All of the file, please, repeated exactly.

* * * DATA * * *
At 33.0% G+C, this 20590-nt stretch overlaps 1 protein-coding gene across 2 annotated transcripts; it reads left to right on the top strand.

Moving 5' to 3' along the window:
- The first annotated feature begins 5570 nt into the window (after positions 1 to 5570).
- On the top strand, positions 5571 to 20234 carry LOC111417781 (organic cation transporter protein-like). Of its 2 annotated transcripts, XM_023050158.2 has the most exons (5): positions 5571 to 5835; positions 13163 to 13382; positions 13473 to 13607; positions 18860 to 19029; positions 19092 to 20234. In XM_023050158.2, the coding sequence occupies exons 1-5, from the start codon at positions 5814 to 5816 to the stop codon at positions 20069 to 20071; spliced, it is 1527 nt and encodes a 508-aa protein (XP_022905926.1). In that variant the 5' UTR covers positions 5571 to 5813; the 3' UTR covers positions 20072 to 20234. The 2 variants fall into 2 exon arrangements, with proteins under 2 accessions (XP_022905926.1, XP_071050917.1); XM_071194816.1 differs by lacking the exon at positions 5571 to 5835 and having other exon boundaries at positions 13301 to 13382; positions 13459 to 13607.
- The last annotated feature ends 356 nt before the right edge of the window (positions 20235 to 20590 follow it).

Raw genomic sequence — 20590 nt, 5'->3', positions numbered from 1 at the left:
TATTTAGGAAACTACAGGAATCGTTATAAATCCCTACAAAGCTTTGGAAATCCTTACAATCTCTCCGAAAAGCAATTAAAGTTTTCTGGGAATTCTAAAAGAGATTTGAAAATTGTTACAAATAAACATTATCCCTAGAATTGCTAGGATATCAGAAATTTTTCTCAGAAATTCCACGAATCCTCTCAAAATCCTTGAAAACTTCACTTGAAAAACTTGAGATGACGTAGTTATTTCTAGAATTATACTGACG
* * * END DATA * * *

At 33.0% G+C, this 20590-nt stretch overlaps 1 protein-coding gene across 2 annotated transcripts; it reads left to right on the top strand.

Moving 5' to 3' along the window:
- The first annotated feature begins 5570 nt into the window (after positions 1 to 5570).
- On the top strand, positions 5571 to 20234 carry LOC111417781 (organic cation transporter protein-like). Of its 2 annotated transcripts, XM_023050158.2 has the most exons (5): positions 5571 to 5835; positions 13163 to 13382; positions 13473 to 13607; positions 18860 to 19029; positions 19092 to 20234. In XM_023050158.2, the coding sequence occupies exons 1-5, from the start codon at positions 5814 to 5816 to the stop codon at positions 20069 to 20071; spliced, it is 1527 nt and encodes a 508-aa protein (XP_022905926.1). In that variant the 5' UTR covers positions 5571 to 5813; the 3' UTR covers positions 20072 to 20234. The 2 variants fall into 2 exon arrangements, with proteins under 2 accessions (XP_022905926.1, XP_071050917.1); XM_071194816.1 differs by lacking the exon at positions 5571 to 5835 and having other exon boundaries at positions 13301 to 13382; positions 13459 to 13607.
- The last annotated feature ends 356 nt before the right edge of the window (positions 20235 to 20590 follow it).

Raw genomic sequence — 20590 nt, 5'->3', positions numbered from 1 at the left:
TATTTAGGAAACTACAGGAATCGTTATAAATCCCTACAAAGCTTTGGAAATCCTTACAATCTCTCCGAAAAGCAATTAAAGTTTTCTGGGAATTCTAAAAGAGATTTGAAAATTGTTACAAATAAACATTATCCCTAGAATTGCTAGGATATCAGAAATTTTTCTCAGAAATTCCACGAATCCTCTCAAAATCCTTGAAAACTTCACTTGAAAAACTTGAGATGACGTAGTTATTTCTAGAATTATACTGACG